Here’s What Financial Advisors Gain from Embracing Difficult Clients

Jun 27, 2023 | Blog Posts

There are many reasons why people don’t align in professional contexts. So what should you do in these moments, especially as a financial advisor seeking to meet the needs of investors who understandably need your support?

Sometimes, the best course of action is to simply embrace the dissonance by challenging your own assumptions about what’s right.

Here’s a deeper discussion into the topic.

Understanding why people act difficult

The short answer: you could spend hours of your life trying to understand the psychology of a person, but is it worth the time and energy?

There are countless reasons why someone might be acting difficult. Maybe they’re having a bad day. Maybe they have poor social skills, don’t have experience working with a financial advisor, or have a traumatic past with money. Perhaps they are accustomed to receiving a level of service that your RIA firm simply isn’t equipped to provide.

You could keep guessing. Or you could solve the problem.

One counterintuitive approach to handling a difficult person is to simply meet them where they are — to accept their experiences, words, and perspectives.

The importance of validating others

Conventional wisdom states that you can’t change other people, but you can change yourself. One way that you can shift your response to someone else’s difficult behavior is to simply listen and acknowledge the other person’s perspectives. That’s what validation is all about.

“Validation doesn’t necessarily mean we agree with another’s subjective reality,” writes psychologist Dr. Jamie Long. “Validation simply allows another person’s emotional state a space to exist.”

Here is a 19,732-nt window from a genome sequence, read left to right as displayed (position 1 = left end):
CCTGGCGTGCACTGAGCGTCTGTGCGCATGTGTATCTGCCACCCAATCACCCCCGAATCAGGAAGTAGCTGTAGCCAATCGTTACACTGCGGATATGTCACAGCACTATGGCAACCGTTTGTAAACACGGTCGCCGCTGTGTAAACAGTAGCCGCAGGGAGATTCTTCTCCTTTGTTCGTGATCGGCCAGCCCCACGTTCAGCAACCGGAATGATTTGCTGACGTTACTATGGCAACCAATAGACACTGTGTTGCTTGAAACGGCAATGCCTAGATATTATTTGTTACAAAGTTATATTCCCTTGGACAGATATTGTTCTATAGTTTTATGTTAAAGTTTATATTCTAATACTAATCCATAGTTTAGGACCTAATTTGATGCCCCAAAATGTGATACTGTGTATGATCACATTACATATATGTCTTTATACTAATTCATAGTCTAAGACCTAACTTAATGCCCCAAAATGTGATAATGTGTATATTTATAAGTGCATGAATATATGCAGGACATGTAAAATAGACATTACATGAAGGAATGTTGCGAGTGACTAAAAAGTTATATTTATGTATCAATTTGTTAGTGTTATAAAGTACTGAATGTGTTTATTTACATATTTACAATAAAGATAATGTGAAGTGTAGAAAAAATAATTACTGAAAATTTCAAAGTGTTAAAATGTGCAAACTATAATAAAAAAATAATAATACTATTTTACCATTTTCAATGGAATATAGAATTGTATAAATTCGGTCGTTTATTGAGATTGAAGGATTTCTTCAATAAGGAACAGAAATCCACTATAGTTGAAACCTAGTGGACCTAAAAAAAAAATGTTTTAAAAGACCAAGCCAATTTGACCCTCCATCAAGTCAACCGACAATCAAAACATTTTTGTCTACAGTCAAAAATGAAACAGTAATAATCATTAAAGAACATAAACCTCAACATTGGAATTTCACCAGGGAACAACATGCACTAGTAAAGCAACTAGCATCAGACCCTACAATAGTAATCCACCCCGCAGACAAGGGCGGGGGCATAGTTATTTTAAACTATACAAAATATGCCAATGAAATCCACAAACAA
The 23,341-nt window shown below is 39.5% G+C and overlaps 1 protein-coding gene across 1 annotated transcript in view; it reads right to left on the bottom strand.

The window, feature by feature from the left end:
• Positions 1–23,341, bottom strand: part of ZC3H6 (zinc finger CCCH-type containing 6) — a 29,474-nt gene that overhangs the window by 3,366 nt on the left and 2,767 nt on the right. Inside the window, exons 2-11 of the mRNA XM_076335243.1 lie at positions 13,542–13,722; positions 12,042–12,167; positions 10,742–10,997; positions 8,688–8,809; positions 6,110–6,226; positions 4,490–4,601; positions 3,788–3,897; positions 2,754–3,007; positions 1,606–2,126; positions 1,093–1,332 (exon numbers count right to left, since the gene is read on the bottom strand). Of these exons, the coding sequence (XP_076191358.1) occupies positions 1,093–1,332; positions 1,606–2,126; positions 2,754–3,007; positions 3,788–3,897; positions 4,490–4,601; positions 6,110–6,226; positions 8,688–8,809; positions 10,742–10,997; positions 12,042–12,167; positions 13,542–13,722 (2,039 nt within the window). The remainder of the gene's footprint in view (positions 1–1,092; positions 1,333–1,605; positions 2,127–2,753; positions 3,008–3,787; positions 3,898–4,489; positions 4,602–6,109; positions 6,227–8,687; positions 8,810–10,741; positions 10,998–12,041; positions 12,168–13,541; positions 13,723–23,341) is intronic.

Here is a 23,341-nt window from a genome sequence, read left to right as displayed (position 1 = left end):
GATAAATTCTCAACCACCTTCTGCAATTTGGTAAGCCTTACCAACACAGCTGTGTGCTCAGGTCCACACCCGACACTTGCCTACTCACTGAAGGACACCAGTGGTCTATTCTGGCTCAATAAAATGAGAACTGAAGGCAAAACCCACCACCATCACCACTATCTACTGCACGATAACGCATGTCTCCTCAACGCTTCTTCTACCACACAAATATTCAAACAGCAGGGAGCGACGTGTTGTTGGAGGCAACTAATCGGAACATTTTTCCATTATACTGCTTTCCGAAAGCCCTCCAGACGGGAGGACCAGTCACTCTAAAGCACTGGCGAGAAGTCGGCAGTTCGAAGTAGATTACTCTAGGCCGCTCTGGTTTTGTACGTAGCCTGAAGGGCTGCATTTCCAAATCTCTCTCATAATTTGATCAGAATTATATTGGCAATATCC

There are a few things you can say as an advisor to validate the other person’s perspective:

  • I hear you
  • I share your concern
  • I’m listening and processing what you’re saying
  • Let me reflect on that

Validation is not about agreement, allowing the other person to win an argument, tolerating negativity, or admitting fault. It’s about acknowledging the other person’s views and committing to finding a solution together.

What you’ll gain from staying calm, calibrated, and positive

Who knows, maybe you’ll realize that your perspective wasn’t right after all. Maybe your client was acting reasonable given their life circumstances. Even more importantly, at the very least, you’ll learn something valuable about your financial advisory practice.

Consider the situation of a client who calls you at 8AM in panic about the state of the stock market. Perhaps this situation is a reminder to get a self-serve client portal up and running — and perhaps create some boundaries around your working hours.

You might recognize additional operational upgrades to implement:

  • Documenting detailed notes
  • Recording conversations
  • Following up with detailed plans
  • Investigating frameworks and tools
  • Tagging in additional teammates to handle uncomfortable situations
  • Establishing systems to communicate more proactively and in advance

There’s something to gain from every difficult situation.

The best lesson learned of all

Know your boundaries.

Some negative dynamics simply aren’t worth it, no matter how well intentioned both parties are. If you need to part ways, at least you’ll do so peacefully and respectfully. 

“It can improve staff productivity to not have to deal with very difficult people and their often-time-consuming problems, not to mention simply improving morale by not needing to deal with unpleasant people in general,” writes Michael Kitces on his blog.

No matter what, even if a client doesn’t stick around, there’s no harm in listening and discovering space for professional growth.

About CircleBlack

CircleBlack is an all-in-one technology platform for relationship-focused financial advisors. To learn how our software can help you build, manage, and grow your wealth management practice, get in touch to request a demo.

This material has been prepared for educational purposes only. It is not intended to provide, and should not be relied upon for, investment, accounting, legal, or tax advice.

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